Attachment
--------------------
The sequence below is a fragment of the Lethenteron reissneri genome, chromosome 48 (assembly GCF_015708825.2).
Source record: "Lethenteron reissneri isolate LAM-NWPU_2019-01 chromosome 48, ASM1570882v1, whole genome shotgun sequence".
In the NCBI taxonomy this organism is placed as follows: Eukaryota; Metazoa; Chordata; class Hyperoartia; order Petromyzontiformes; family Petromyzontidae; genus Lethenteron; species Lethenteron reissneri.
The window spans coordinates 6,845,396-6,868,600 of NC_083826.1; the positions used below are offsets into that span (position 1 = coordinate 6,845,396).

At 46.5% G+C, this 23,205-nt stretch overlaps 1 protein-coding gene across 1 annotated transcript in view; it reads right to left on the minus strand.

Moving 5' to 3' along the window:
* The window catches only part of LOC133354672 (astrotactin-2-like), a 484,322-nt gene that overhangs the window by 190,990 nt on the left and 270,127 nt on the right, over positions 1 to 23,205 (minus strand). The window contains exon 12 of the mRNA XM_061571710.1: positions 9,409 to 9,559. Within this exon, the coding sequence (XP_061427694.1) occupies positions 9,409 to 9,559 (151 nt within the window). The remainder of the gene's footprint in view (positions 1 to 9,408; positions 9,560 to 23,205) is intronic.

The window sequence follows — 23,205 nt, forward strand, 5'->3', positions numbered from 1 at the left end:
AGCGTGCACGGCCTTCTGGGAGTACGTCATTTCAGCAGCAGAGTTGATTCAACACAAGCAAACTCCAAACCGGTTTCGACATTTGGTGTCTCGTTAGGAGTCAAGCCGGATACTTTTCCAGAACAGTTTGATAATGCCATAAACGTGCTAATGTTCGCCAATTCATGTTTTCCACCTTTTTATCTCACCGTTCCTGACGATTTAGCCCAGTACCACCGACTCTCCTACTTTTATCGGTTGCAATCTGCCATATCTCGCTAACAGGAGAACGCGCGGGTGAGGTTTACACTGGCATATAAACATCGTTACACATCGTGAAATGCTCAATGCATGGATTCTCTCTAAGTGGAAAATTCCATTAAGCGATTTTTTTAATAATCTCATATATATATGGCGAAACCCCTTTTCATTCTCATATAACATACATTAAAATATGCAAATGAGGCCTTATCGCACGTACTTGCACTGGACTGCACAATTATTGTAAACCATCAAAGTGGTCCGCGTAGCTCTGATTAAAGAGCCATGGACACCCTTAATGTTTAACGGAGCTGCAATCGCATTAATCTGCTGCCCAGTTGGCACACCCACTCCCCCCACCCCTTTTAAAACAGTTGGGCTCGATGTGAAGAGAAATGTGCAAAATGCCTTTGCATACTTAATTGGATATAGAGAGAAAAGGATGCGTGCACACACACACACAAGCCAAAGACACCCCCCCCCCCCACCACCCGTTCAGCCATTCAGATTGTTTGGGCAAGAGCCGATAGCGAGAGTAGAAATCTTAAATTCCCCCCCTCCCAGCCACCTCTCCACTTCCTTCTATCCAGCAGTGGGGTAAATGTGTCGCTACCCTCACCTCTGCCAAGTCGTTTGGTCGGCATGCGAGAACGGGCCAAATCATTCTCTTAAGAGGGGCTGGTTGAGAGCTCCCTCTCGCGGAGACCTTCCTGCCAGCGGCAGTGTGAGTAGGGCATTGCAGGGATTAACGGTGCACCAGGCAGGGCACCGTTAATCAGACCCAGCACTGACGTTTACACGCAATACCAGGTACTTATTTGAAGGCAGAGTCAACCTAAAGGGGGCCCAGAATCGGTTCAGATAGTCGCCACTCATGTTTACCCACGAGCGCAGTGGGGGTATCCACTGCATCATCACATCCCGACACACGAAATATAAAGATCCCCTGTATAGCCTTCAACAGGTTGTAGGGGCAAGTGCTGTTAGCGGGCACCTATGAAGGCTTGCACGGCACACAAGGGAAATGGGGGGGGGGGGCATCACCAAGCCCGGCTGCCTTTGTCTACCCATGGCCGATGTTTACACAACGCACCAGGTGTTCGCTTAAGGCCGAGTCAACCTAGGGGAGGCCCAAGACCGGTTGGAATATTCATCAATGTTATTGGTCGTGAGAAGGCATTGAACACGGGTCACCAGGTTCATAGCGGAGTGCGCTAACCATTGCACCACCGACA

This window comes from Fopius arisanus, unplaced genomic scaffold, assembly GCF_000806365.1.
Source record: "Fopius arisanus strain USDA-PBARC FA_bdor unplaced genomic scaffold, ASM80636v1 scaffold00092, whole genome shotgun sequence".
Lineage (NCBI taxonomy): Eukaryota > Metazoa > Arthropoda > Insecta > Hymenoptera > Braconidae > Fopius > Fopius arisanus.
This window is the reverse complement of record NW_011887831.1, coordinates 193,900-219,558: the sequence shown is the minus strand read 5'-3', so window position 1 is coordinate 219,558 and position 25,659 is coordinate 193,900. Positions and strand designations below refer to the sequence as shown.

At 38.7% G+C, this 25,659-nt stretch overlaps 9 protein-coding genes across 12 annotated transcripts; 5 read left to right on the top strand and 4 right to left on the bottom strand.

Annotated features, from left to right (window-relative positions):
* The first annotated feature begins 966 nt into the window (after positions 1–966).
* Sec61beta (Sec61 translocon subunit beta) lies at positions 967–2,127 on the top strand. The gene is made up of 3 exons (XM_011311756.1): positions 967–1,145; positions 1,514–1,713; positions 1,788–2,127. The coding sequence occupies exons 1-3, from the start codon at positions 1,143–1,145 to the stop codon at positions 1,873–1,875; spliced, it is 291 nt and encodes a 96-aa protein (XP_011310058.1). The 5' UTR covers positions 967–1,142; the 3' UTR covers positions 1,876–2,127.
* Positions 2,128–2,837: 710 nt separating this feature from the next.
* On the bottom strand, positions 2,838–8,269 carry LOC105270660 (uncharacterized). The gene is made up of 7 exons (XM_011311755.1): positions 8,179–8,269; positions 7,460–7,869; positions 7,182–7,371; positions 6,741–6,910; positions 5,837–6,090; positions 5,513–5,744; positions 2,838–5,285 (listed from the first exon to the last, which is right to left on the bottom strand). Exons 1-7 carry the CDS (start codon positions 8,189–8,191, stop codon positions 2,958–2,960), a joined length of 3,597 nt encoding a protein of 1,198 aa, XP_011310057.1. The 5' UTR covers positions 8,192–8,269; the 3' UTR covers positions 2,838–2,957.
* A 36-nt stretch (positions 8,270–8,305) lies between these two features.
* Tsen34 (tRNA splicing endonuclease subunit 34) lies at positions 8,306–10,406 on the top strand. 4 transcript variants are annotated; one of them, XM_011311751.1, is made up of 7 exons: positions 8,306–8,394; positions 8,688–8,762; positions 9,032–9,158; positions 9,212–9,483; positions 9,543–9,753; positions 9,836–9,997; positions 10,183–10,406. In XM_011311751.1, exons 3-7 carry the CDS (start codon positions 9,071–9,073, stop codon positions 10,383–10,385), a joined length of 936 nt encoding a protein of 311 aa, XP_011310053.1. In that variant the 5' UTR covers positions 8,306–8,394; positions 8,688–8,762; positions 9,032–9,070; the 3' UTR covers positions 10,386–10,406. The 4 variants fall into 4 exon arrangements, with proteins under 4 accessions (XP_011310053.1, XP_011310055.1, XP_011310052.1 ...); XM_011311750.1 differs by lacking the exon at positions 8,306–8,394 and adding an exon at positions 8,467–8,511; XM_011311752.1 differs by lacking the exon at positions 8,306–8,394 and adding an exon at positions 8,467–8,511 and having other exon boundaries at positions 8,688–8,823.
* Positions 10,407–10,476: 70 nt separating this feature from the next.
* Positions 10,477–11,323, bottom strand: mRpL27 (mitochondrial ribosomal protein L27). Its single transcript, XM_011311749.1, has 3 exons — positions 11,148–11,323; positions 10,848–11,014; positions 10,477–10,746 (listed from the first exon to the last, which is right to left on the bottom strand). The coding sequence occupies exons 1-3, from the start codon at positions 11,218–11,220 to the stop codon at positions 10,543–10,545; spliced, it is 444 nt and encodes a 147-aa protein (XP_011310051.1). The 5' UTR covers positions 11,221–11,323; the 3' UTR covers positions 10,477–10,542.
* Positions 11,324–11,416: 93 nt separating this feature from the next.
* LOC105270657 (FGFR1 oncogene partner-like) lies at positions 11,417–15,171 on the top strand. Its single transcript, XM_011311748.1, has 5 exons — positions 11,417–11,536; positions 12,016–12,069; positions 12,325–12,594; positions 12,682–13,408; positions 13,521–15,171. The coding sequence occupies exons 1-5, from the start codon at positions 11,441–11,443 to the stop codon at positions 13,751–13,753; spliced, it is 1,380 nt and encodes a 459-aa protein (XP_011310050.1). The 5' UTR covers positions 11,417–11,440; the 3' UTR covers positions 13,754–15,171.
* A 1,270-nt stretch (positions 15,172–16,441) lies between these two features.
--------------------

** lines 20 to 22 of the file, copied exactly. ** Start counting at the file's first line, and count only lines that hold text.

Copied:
* A 36-nt stretch (positions 8,270–8,305) lies between these two features.
* Tsen34 (tRNA splicing endonuclease subunit 34) lies at positions 8,306–10,406 on the top strand. 4 transcript variants are annotated; one of them, XM_011311751.1, is made up of 7 exons: positions 8,306–8,394; positions 8,688–8,762; positions 9,032–9,158; positions 9,212–9,483; positions 9,543–9,753; positions 9,836–9,997; positions 10,183–10,406. In XM_011311751.1, exons 3-7 carry the CDS (start codon positions 9,071–9,073, stop codon positions 10,383–10,385), a joined length of 936 nt encoding a protein of 311 aa, XP_011310053.1. In that variant the 5' UTR covers positions 8,306–8,394; positions 8,688–8,762; positions 9,032–9,070; the 3' UTR covers positions 10,386–10,406. The 4 variants fall into 4 exon arrangements, with proteins under 4 accessions (XP_011310053.1, XP_011310055.1, XP_011310052.1 ...); XM_011311750.1 differs by lacking the exon at positions 8,306–8,394 and adding an exon at positions 8,467–8,511; XM_011311752.1 differs by lacking the exon at positions 8,306–8,394 and adding an exon at positions 8,467–8,511 and having other exon boundaries at positions 8,688–8,823.
* Positions 10,407–10,476: 70 nt separating this feature from the next.